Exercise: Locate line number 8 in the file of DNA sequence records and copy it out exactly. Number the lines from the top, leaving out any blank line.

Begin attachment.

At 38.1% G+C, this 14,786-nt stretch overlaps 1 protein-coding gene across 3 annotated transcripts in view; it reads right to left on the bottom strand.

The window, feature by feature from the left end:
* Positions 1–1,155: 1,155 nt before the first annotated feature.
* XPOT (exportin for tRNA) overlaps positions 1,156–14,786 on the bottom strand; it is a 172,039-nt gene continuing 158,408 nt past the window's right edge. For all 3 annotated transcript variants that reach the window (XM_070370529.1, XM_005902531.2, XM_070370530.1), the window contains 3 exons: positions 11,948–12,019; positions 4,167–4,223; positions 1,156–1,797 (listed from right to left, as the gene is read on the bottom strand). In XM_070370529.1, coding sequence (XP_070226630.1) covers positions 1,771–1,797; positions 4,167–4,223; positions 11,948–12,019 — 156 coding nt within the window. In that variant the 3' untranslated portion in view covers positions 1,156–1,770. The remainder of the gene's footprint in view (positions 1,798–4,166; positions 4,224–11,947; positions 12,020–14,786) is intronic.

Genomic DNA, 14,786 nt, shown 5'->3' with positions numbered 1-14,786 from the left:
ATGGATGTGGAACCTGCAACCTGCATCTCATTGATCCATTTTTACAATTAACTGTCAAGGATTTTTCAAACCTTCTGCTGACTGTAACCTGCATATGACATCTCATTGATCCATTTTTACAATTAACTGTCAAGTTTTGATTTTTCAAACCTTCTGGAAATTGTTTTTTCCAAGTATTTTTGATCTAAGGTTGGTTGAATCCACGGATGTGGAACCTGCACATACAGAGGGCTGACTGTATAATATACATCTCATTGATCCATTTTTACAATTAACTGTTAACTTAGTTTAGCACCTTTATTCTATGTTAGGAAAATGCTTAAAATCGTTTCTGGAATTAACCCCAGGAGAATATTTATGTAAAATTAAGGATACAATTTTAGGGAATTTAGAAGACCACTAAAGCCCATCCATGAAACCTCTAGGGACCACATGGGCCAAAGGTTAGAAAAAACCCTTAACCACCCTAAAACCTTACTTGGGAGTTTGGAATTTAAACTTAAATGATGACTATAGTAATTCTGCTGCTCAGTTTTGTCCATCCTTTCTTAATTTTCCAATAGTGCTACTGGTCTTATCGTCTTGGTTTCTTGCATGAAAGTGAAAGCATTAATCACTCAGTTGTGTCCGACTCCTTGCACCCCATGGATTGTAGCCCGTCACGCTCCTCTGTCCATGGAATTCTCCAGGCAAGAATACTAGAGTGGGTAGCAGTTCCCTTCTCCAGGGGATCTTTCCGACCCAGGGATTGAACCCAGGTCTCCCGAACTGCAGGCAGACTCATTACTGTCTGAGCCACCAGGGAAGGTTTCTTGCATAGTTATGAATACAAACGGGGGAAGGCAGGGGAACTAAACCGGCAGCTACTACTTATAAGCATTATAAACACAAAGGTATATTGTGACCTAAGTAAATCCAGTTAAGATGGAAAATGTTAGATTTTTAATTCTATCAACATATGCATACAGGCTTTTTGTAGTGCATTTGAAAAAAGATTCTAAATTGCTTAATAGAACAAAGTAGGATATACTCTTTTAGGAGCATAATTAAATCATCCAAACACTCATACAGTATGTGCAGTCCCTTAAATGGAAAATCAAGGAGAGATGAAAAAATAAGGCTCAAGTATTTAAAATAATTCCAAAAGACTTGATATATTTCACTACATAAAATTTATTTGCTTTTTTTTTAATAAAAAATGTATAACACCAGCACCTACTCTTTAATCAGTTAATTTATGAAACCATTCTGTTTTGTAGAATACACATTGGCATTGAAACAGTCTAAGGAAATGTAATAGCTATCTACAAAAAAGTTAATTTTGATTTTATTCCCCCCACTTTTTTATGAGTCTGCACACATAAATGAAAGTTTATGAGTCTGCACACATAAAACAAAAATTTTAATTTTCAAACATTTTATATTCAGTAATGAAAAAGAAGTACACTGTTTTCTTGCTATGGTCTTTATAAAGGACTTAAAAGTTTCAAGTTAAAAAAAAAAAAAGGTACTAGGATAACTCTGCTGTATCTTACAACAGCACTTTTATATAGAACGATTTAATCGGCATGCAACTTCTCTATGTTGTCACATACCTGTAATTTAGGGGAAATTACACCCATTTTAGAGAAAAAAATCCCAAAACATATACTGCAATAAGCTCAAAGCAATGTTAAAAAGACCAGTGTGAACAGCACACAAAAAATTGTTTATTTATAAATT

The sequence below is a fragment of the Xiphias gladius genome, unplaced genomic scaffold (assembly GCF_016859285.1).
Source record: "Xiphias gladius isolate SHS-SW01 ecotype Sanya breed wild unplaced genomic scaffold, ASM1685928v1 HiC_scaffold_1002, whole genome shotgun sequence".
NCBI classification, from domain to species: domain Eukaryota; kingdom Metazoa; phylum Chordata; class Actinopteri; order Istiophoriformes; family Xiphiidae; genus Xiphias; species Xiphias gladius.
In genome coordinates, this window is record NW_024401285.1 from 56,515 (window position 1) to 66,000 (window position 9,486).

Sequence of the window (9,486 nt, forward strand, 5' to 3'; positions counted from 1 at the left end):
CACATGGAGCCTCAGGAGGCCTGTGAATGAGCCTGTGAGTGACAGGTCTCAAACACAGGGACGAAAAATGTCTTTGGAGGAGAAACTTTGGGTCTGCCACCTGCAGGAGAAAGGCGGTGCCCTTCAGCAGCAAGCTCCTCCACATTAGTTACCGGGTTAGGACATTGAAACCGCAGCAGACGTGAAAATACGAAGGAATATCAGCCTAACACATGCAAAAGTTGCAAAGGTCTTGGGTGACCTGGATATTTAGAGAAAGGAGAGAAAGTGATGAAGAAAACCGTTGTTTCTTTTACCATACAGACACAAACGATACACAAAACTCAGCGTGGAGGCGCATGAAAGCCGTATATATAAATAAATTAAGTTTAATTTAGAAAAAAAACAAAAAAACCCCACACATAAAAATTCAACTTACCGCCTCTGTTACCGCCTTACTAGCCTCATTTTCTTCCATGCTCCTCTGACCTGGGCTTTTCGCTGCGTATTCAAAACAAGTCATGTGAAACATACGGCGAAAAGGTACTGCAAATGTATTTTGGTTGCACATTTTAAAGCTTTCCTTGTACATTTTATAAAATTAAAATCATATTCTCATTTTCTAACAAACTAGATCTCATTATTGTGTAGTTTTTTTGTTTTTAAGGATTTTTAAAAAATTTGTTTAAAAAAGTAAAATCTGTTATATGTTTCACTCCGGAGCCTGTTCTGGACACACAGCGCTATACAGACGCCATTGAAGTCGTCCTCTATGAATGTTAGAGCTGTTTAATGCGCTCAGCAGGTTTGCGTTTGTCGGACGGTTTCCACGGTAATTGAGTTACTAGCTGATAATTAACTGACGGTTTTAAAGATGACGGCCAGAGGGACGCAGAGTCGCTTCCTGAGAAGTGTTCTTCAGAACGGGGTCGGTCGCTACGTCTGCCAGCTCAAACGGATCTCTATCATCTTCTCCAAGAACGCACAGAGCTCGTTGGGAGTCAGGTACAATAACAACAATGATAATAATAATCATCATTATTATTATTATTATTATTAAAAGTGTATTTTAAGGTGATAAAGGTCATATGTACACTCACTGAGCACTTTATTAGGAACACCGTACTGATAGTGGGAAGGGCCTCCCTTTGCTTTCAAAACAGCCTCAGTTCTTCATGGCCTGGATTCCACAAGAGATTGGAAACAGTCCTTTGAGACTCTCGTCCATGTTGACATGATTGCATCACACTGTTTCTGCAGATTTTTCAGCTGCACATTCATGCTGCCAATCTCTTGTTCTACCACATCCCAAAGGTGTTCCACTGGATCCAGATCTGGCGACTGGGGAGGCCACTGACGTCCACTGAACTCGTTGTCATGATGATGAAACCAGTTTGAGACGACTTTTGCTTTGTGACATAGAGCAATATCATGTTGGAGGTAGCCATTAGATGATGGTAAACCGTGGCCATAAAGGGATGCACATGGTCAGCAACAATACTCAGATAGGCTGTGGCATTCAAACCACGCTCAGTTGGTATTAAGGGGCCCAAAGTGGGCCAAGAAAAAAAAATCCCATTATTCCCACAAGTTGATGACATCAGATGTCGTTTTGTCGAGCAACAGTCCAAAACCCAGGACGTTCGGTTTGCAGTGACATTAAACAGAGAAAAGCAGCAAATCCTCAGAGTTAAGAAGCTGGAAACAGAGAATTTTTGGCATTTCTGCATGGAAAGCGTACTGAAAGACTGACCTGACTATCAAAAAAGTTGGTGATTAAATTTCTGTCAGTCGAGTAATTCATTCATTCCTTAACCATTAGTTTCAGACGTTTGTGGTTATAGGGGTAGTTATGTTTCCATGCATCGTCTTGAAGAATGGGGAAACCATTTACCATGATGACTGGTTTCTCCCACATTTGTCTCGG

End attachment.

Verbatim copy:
Source record: "Xiphias gladius isolate SHS-SW01 ecotype Sanya breed wild unplaced genomic scaffold, ASM1685928v1 HiC_scaffold_1002, whole genome shotgun sequence".